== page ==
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Smārthavichāram (meaning 'inquiry into the conduct'), was the trial of a Nambudiri woman and fellow male adulterers who were accused of illegitimate sexual relations.[1] If the accused women was found guilty, she and the men found involved with her (known as jāran) were excommunicated from the caste (Bhraṣṭu) and banished.[2] The permission of the Mahārāja (king) was necessary to start a smārthavichāram.[3] The practice is nonexistent today and last reportedly took place in 1918.[4]

The Event[edit]

There are six stages to a Smarthavicharam[5]

Dasi Vicharam (Trial of the maid-servant)[edit]

The first stage of this trial procedure is interrogating the 'dāsi', the maid, of the accused female member. If a Nambutiri housewife (antharjanam's) was suspected of sexual misconduct then she was at first placed under restraint, and as a first step, her dāsi, a.k.a. vṛṣali, was questioned. If the dāsi should incriminate her mistress the latter is forthwith segregated and a watch set upon her.


If there is substantial evidence (sangayum thurumbum) on the antharjanam's sexual misdeeds, she is isolated to a special cell. After the woman is isolated, the family-head informs the king about the case. The king then sends four lawyers together with a smārthan (judge) and a Brahmin for conducting the trial.

Questioning the Antharjanam[edit]

The third stage involves questioning the antharjanam by the smārthan. During questioning the smārthan sits outside the cell without seeing the accused. This can take up hours or even days depending on the severity of the case and until the woman accepts all allegations and becomes a sāthanam (an inanimate object).

During this period the antharjanam may subject to physical torture if necessary to make her confess. A popular method was to pack the woman in a mat, like a dead body, and roll it from the housetop. At other times, rats, snakes and other poisonous creatures were driven into the cell of the accused.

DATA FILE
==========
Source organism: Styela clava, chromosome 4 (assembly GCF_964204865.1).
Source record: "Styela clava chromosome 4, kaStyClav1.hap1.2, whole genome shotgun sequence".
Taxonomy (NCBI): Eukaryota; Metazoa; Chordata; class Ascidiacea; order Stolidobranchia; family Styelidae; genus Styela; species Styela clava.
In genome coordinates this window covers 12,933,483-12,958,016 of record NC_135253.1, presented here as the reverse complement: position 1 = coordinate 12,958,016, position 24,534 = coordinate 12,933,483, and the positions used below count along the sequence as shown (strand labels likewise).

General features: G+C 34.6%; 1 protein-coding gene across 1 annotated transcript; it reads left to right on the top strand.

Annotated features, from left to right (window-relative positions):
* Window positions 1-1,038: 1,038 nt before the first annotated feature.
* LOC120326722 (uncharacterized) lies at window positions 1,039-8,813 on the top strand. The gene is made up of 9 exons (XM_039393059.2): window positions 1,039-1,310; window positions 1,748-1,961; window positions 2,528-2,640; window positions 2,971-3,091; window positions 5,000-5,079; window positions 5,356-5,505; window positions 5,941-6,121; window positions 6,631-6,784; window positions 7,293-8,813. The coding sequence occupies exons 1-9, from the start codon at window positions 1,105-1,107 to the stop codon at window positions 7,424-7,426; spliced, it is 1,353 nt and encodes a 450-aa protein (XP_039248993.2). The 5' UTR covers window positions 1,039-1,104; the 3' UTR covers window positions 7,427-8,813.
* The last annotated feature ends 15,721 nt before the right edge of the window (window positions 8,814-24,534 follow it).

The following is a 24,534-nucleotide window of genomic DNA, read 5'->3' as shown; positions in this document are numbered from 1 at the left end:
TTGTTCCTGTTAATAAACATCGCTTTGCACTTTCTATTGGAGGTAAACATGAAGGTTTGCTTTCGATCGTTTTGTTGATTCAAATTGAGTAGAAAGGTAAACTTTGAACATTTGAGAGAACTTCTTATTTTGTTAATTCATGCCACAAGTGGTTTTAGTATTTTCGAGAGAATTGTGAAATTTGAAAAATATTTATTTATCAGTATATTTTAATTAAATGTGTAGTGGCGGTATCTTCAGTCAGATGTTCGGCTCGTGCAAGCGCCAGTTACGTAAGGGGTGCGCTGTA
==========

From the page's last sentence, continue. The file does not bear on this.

Once she has accepted all her misdeeds, the smārthan questions the sāthanam face to face to get the names of the jārans (the men involved). She also has to substantiate her accusations by proofs, normally some marks on the private parts of the men, which the smārthan later verifies. The trial would continue until the smārthan is convinced that there are no more jārans.


After this, the king would be informed about the men involved. If the accused deny these allegations, they were subject to sathya-parīkṣa (test of truth) at Sucīndram temple.


In this stage, the saathanam and the guilty men are ceremoniously ostracized and excommunicated.

Shuddhabhojanam (pure meal)[edit]

The trial team shares a meal after this. If the accused are found to be innocent, they also take part in it.

Trial of Kuriyedath Thāthri[edit]

The most sensational Smarthavicharam was the one in 1905 that involved Kuriyedath Thāthri, the wife of Chemmanthatta Kuriyedathu Rāman Nambūdiri of Mukundapuram Taluk. Thathri had been married off at an early age to the sixty-year-old Rāman Namboodiri. The trial lasted for six months.[6] The verdict was pronounced on the night of July 13, 1905, indicting Thāthri and the other accused men.[4] Some sources say that there were 65 accused men (jāran) and she was asked to name them and substantiate it by narrating their body marks. The accused were men of high caste, influential and reputed in the society. Thātri's accused paramours included 30 Nambūthiris, 10 Iyers, 13 Ambalavāsis and 11 Nairs.[7] From the accounts of people who recount the tale, the Raja of Cochin stopped the trial since his name was next on her list.[6]


M. G. Ramachandran was the son of Melakkath Gopala Menon who was banished in 1903 Smārthavichāram of a widowed Nambūdiri. Melakkath Menon at the time was a judicial officer in Trissur, and was forced to leave this job and his family, and married Satyabhāma ezhava, belonging to Maruthur family in Vadavannur, Palakkad and migrated to Ceylon.[8]

Film references[edit]

The Malayalam feature film Parinayam and the Malayalam short film 'Thārattu Pattu' are based on this custom.


  • Avasanathe Smārtha Vichāram (The Last Caste (Morality) Inquisition), the autobiography of A.M.N.Chakyar, the former Registrar of Kerala University.
  1. ^ A field of one's own: gender and land rights in South Asia - Page 429 Bina Agarwal - 1994
  2. ^ Kerala district gazetteers Kerala (India), A. Sreedhara Menon - 1962
  3. ^ Polity, society, and women: with special reference to Travancore, 1700-1900 A.D By Suma Rose
  4. ^ a b Some "Bhraṣṭu" (Excommunication or Ostracism) Cases
  5. ^ Fr. Pallath J Joseph (2002-08-16). "The state of nambudiri women". Human Rights Solidarity. 
  6. ^ a b Bina Agarwal, (1994). "A field of one's own: gender and land rights in South Asia" Cambridge University Press
  7. ^
  8. ^ [1]